If you are facing criminal charges in Los Angeles, there are a number of different courts that you can appear before. Each has their own distinct processes and procedures.
Your first court date is called an arraignment. This is where you will be told what charges you have been charged with and the evidence that is being brought against you. You will be given a copy of that evidence and you will be asked to enter a plea of not guilty, no contest or guilty.
The judges of Los Angeles Criminal Courts play a pivotal role in your case. They are tasked with ruling on motions, evidentiary objections at trial, and other requests brought by the parties to the case.
A judge also plays a crucial role in scheduling. They are often tasked with managing overcrowded court calendars, and they are obligated to refuse cases that they believe will become too long or unproductive.
This informal, but very influential role can have a profound impact on the disposition of your case. It can encourage you and your attorney to focus on settlement and avoid continued prosecution.
If you are facing charges in Los Angeles, it is important to work with an experienced and knowledgeable Los Angeles Criminal Attorney. They will help you understand the process and give you a plan to avoid costly and unnecessary consequences. They will also be able to save you time and frustration by handling your case efficiently and effectively.
Probation is a form of supervision that allows you to avoid prison. It is also a way to help people who have been convicted of crimes rehabilitate themselves.
If you have been convicted of a misdemeanor or felony, your Los Angeles Criminal Courts judge may sentence you to probation. This type of sentence saves you from jail or prison, but it also has a number of strict conditions that you must adhere to.
A probation violation can result in harsh legal consequences. If you have been accused of a probation violation, it is best to contact an experienced Los Angeles criminal defense attorney immediately.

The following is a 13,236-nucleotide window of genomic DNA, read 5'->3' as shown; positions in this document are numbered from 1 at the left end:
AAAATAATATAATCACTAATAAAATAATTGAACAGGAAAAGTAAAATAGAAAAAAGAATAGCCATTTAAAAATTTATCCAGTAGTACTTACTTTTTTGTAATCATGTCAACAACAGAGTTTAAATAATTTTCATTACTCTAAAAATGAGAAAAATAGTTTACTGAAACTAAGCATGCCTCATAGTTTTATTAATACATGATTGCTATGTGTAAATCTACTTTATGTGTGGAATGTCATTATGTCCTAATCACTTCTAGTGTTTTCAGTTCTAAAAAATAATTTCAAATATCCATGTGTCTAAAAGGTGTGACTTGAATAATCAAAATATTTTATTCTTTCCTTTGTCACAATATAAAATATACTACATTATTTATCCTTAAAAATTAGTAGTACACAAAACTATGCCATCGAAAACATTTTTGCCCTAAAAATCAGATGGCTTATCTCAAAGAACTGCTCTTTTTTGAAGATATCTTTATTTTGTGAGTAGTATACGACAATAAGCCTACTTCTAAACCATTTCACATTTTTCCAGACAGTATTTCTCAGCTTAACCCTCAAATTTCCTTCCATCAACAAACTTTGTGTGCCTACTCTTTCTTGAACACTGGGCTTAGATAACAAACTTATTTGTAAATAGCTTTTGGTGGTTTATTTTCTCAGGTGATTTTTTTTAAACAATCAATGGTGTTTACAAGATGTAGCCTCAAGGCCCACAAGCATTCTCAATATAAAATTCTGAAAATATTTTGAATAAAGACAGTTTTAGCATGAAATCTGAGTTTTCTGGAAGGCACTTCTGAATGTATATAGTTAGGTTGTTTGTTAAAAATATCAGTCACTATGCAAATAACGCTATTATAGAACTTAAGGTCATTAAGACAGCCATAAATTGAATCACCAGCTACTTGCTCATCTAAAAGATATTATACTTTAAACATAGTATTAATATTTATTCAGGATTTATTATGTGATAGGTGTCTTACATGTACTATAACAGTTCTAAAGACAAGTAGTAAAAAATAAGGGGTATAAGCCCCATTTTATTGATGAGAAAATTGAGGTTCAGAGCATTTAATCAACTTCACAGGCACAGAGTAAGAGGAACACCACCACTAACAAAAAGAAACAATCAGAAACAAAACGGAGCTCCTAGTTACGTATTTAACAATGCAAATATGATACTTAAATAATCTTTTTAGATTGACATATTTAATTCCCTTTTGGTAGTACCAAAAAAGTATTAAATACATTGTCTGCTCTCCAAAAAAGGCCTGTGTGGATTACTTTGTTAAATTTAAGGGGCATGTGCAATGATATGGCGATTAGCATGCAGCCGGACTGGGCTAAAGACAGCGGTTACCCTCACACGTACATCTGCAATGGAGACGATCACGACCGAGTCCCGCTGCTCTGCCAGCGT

The probation department in Los Angeles is one of the largest and most complex in the state. In addition to running jails, overseeing community service and collecting restitution, it is responsible for prosecuting many criminal cases.
Teen Court is a diversion program that allows first-time offenders to resolve their case before a teen jury at local high schools. This peer-driven judicial process is meant to teach responsibility, restore a sense of safety in the community and encourage youth to stay out of juvenile court.
Teen courts are staffed by youth volunteers who volunteer their time and skills to help teens understand the justice system, conduct case review sessions, prepare jurors for deliberation and sentence defendants (National Association of Youth Courts 2015). These teen courts also have classroom debriefing sessions so that the attorneys can ask jurors questions about their experiences with the process.
Compared to participants in the office-based 654 contract and school-based 654 contracts, Teen Court program participants were less likely to be rearrested (Figure 2). This effect was statistically significant across multivariable logistic models, controlling for follow-up time, age, race, gender, and risk level.
Mental Health Court
A mental health court (MHC) is a court that partners key justice system officials with leaders in the community to divert people who have severe mental illnesses from jail into a judicially supervised program and community-based treatment. These courts have been shown to reduce recidivism rates and keep people out of jail.
However, this approach can be difficult to implement if there aren’t enough trained staff to connect defendants to services and follow-up support. This is especially true in the largest criminal courthouse in downtown Los Angeles, where the program is currently facing a staff shortage.
The best way to navigate mental health courts is by ensuring you have an experienced criminal defense attorney who knows how to use mental health issues in a positive way. This can include showing that your mental illness has triggered mood or behavioral changes. This can help you prove that a mental health condition was the main cause of your charges, and may allow you to avoid a lengthy jail or prison sentence.